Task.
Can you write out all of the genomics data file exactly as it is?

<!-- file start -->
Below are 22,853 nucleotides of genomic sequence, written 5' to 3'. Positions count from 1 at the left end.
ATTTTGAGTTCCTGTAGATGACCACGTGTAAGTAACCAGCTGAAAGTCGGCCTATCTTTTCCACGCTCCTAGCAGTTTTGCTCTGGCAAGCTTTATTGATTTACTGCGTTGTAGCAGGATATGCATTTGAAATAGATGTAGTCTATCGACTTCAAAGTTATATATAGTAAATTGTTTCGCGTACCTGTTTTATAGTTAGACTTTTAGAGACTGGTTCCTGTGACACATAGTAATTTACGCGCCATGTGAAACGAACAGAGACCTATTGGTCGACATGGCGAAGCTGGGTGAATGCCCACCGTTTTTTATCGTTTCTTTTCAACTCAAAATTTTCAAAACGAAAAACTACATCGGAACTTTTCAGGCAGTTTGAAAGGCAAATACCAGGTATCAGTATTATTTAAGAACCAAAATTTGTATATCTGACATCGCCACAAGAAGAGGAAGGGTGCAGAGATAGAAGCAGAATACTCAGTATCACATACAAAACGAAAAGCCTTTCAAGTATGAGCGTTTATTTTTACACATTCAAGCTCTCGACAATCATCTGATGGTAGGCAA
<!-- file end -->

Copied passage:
Below are 22,853 nucleotides of genomic sequence, written 5' to 3'. Positions count from 1 at the left end.
ATTTTGAGTTCCTGTAGATGACCACGTGTAAGTAACCAGCTGAAAGTCGGCCTATCTTTTCCACGCTCCTAGCAGTTTTGCTCTGGCAAGCTTTATTGATTTACTGCGTTGTAGCAGGATATGCATTTGAAATAGATGTAGTCTATCGACTTCAAAGTTATATATAGTAAATTGTTTCGCGTACCTGTTTTATAGTTAGACTTTTAGAGACTGGTTCCTGTGACACATAGTAATTTACGCGCCATGTGAAACGAACAGAGACCTATTGGTCGACATGGCGAAGCTGGGTGAATGCCCACCGTTTTTTATCGTTTCTTTTCAACTCAAAATTTTCAAAACGAAAAACTACATCGGAACTTTTCAGGCAGTTTGAAAGGCAAATACCAGGTATCAGTATTATTTAAGAACCAAAATTTGTATATCTGACATCGCCACAAGAAGAGGAAGGGTGCAGAGATAGAAGCAGAATACTCAGTATCACATACAAAACGAAAAGCCTTTCAAGTATGAGCGTTTATTTTTACACATTCAAGCTCTCGACAATCATCTGATGGTAGGCAA